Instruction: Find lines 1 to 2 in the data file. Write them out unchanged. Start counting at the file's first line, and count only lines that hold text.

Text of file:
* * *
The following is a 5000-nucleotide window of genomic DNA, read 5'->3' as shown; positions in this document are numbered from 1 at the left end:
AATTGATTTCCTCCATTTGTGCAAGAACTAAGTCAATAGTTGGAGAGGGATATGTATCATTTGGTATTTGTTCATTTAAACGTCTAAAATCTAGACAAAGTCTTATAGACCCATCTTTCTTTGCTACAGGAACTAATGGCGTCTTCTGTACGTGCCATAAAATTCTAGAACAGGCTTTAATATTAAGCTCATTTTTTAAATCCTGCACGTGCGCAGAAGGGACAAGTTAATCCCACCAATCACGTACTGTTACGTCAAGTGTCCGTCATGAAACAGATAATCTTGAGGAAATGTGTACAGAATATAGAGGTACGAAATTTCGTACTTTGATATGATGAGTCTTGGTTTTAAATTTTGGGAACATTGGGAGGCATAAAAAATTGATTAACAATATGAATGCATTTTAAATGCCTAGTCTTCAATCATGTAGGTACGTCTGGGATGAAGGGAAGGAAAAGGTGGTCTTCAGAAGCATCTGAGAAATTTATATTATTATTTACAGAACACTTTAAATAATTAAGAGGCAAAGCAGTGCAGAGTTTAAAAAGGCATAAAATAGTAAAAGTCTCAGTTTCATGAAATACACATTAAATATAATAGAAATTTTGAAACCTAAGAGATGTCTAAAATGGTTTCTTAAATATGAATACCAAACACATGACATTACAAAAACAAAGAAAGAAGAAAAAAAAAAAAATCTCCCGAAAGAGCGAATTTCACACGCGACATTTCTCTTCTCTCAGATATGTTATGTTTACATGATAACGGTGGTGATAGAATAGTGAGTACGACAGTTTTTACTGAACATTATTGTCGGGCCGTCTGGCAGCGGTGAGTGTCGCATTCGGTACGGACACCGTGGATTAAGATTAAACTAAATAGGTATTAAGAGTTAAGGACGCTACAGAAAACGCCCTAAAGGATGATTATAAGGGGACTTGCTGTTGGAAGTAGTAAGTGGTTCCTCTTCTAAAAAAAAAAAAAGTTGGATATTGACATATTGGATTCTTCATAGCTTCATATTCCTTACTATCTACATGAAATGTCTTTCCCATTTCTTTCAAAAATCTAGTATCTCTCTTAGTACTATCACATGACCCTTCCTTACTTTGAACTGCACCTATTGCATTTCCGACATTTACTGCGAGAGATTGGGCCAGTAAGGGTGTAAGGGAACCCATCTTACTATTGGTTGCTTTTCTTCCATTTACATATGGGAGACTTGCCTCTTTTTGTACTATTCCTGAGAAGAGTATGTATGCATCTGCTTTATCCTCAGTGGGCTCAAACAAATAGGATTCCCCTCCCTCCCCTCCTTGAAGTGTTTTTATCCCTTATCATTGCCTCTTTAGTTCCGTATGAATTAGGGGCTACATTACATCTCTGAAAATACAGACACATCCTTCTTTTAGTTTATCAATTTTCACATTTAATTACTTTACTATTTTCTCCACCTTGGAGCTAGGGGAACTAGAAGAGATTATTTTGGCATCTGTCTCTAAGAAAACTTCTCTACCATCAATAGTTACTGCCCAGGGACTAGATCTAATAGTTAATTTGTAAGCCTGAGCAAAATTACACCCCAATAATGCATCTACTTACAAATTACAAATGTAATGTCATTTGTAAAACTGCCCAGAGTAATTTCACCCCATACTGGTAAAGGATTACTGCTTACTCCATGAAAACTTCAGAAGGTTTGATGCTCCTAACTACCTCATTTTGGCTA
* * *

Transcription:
The following is a 5000-nucleotide window of genomic DNA, read 5'->3' as shown; positions in this document are numbered from 1 at the left end:
AATTGATTTCCTCCATTTGTGCAAGAACTAAGTCAATAGTTGGAGAGGGATATGTATCATTTGGTATTTGTTCATTTAAACGTCTAAAATCTAGACAAAGTCTTATAGACCCATCTTTCTTTGCTACAGGAACTAATGGCGTCTTCTGTACGTGCCATAAAATTCTAGAACAGGCTTTAATATTAAGCTCATTTTTTAAATCCTGCACGTGCGCAGAAGGGACAAGTTAATCCCACCAATCACGTACTGTTACGTCAAGTGTCCGTCATGAAACAGATAATCTTGAGGAAATGTGTACAGAATATAGAGGTACGAAATTTCGTACTTTGATATGATGAGTCTTGGTTTTAAATTTTGGGAACATTGGGAGGCATAAAAAATTGATTAACAATATGAATGCATTTTAAATGCCTAGTCTTCAATCATGTAGGTACGTCTGGGATGAAGGGAAGGAAAAGGTGGTCTTCAGAAGCATCTGAGAAATTTATATTATTATTTACAGAACACTTTAAATAATTAAGAGGCAAAGCAGTGCAGAGTTTAAAAAGGCATAAAATAGTAAAAGTCTCAGTTTCATGAAATACACATTAAATATAATAGAAATTTTGAAACCTAAGAGATGTCTAAAATGGTTTCTTAAATATGAATACCAAACACATGACATTACAAAAACAAAGAAAGAAGAAAAAAAAAAAAATCTCCCGAAAGAGCGAATTTCACACGCGACATTTCTCTTCTCTCAGATATGTTATGTTTACATGATAACGGTGGTGATAGAATAGTGAGTACGACAGTTTTTACTGAACATTATTGTCGGGCCGTCTGGCAGCGGTGAGTGTCGCATTCGGTACGGACACCGTGGATTAAGATTAAACTAAATAGGTATTAAGAGTTAAGGACGCTACAGAAAACGCCCTAAAGGATGATTATAAGGGGACTTGCTGTTGGAAGTAGTAAGTGGTTCCTCTTCTAAAAAAAAAAAAAGTTGGATATTGACATATTGGATTCTTCATAGCTTCATATTCCTTACTATCTACATGAAATGTCTTTCCCATTTCTTTCAAAAATCTAGTATCTCTCTTAGTACTATCACATGACCCTTCCTTACTTTGAACTGCACCTATTGCATTTCCGACATTTACTGCGAGAGATTGGGCCAGTAAGGGTGTAAGGGAACCCATCTTACTATTGGTTGCTTTTCTTCCATTTACATATGGGAGACTTGCCTCTTTTTGTACTATTCCTGAGAAGAGTATGTATGCATCTGCTTTATCCTCAGTGGGCTCAAACAAATAGGATTCCCCTCCCTCCCCTCCTTGAAGTGTTTTTATCCCTTATCATTGCCTCTTTAGTTCCGTATGAATTAGGGGCTACATTACATCTCTGAAAATACAGACACATCCTTCTTTTAGTTTATCAATTTTCACATTTAATTACTTTACTATTTTCTCCACCTTGGAGCTAGGGGAACTAGAAGAGATTATTTTGGCATCTGTCTCTAAGAAAACTTCTCTACCATCAATAGTTACTGCCCAGGGACTAGATCTAATAGTTAATTTGTAAGCCTGAGCAAAATTACACCCCAATAATGCATCTACTTACAAATTACAAATGTAATGTCATTTGTAAAACTGCCCAGAGTAATTTCACCCCATACTGGTAAAGGATTACTGCTTACTCCATGAAAACTTCAGAAGGTTTGATGCTCCTAACTACCTCATTTTGGCTA